Basic triathletes require double that amount of time. They start and finish in the dark. In between they typically cook like eggs on a skittle and thank God when the sun goes down. And having attended several triathlons now I can tell you that not all the bodies out there are sculpted and fit. There are fat and thin and awkwardly lopsided people completing these races. They squeeze into their wetsuits for the water and bulge in their trisuits during the bike. Then they do everything they can to move their feet across the finish line that is typically, teasingly, flirted with during the first loop of the triathlon run.

My neighbor does triathlons and he once lost track of where he was in the race and finished one whole running lap early. His time was 30 minutes faster than anyone else in his age group and he was disqualified. But he did not seem to care. “I was happy to be done,” he laughed as he told me the story.

Looking good

insanity-workout-before-and-after-40It seems as if we’re all doomed in this tarsnake battle of performance versus appearance. Athletes training for peak performance must make sacrifices in order to be best prepared for their endurance events.

People more concerned with appearance can build and sculpt and feed their body with proteins that build muscle. But how useful are those muscles for real athletic performance?

It strikes me that women in particular must deal with this insane engagement of performance versus appearance. A female cross country athlete in high school will often train 50- 60 miles a week. That level of training leads to a very lean physique and can often result in loss of some treasured boobage in order to achieve racing weight. It’s true for women athletes in all sports and at all levels it seems.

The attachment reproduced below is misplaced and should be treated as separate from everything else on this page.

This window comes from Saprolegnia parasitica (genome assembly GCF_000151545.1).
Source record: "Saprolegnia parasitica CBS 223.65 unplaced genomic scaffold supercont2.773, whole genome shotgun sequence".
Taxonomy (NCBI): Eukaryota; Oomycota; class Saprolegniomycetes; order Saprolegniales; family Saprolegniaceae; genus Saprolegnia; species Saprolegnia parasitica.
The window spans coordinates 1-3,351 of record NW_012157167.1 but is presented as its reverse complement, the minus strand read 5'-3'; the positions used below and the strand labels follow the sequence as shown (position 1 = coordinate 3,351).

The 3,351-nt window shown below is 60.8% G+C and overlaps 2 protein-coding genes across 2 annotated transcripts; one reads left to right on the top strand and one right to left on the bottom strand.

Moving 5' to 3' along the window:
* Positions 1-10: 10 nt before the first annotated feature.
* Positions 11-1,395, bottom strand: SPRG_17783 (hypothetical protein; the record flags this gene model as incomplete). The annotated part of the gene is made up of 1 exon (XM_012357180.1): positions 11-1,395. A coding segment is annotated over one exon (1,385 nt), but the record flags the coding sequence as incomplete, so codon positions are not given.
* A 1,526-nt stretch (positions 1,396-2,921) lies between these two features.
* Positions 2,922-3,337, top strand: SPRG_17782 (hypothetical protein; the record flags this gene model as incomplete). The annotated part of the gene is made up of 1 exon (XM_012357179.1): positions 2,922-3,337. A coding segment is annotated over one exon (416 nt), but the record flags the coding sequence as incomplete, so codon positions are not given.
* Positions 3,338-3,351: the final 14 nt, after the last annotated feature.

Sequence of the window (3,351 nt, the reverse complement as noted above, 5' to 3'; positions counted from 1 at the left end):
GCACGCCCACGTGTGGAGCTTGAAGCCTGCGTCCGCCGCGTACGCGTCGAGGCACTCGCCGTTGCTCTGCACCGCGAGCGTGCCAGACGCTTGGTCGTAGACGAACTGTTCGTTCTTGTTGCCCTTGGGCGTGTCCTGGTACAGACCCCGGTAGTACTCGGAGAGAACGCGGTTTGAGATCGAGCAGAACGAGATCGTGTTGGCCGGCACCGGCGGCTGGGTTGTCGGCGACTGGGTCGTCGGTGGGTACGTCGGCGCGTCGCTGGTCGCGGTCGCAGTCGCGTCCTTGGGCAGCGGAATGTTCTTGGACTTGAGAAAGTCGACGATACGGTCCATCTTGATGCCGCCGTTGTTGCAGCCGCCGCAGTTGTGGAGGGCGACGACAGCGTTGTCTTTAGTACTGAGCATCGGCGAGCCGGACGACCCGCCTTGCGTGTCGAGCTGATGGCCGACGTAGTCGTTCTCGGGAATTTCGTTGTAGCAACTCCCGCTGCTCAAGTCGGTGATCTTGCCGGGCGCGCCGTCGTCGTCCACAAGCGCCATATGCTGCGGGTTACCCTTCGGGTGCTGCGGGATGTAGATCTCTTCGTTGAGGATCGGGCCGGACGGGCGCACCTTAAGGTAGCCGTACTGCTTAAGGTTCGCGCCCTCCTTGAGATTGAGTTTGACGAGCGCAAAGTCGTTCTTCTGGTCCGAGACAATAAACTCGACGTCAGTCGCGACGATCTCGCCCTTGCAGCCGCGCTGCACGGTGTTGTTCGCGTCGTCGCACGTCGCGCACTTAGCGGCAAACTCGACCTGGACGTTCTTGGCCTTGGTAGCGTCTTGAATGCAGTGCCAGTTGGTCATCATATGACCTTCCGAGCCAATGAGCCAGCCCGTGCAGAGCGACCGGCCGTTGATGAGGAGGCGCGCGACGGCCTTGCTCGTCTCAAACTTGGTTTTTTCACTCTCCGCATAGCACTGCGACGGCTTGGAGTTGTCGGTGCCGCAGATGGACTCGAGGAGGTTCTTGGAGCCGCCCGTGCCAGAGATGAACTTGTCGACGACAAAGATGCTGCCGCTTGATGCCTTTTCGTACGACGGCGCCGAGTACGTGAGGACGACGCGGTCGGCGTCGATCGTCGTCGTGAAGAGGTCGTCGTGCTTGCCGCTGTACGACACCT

Buffed and beefed

Ironman-4309Fortunately the world of sports seems to gaining a measure of sanity about meeting these odd criteria for what constitutes beauty and healthy. But you might not know that from the insane hours (and money!) some people spend at the gym.

It’s all so obvious and yet unspoken. The men want pumped up chests and arms, six-pack abs and a half stubble. Women want a tight ass, cellulite free legs and nicely toned arms. The rest is pretty much the result of genetics and a decent diet. And perhaps a few enhancements. God Bless Us All. Every one of us.

But let’s be real: Going to the gym is all about looking good while doing endurance sports is about doing your best. Getting a body you can be proud of is a happy byproduct of all that work.

Side benefits? 

insanity-fitness-programThe health benefits of strength and cardio work are the quiet benefit of all this insanity. Older folks working out at the gym quickly learn that lifting weights is a literal lifesaver. It helps posture and breathing and weight control. That helps you remain vital and strong and even bolsters your immune system.

While this whole gym fetish is an insane proposition of sorts, you’d almost need to be crazy not to go work out. There’s so much good in this insanity.

So Greetings and Happy New Year from the gym, where only insane people and those who look like them go nuts working out.

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About Christopher Cudworth

Christopher Cudworth is a content producer, writer and blogger with more than 25 years’ experience in B2B and B2C marketing, journalism, public relations and social media. Connect with Christopher on Twitter: @gofast and blogs at werunandride.com, therightkindofpride.com and at 3CCreativemarketing.com. Online portfolio: http://www.behance.net/christophercudworth
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One Response to Greetings and Happy New Year from the gym, where only insane people and those who look like them go nuts working out

  1. Dra Martha Castro Médico WMA says:

    Fantastic, great, outstanding post! I am saving it as my favorites, as a reminder through out the year of how insane and nuts I got to be to keep on looking and feeling so good, as an inspiration post. Thanks!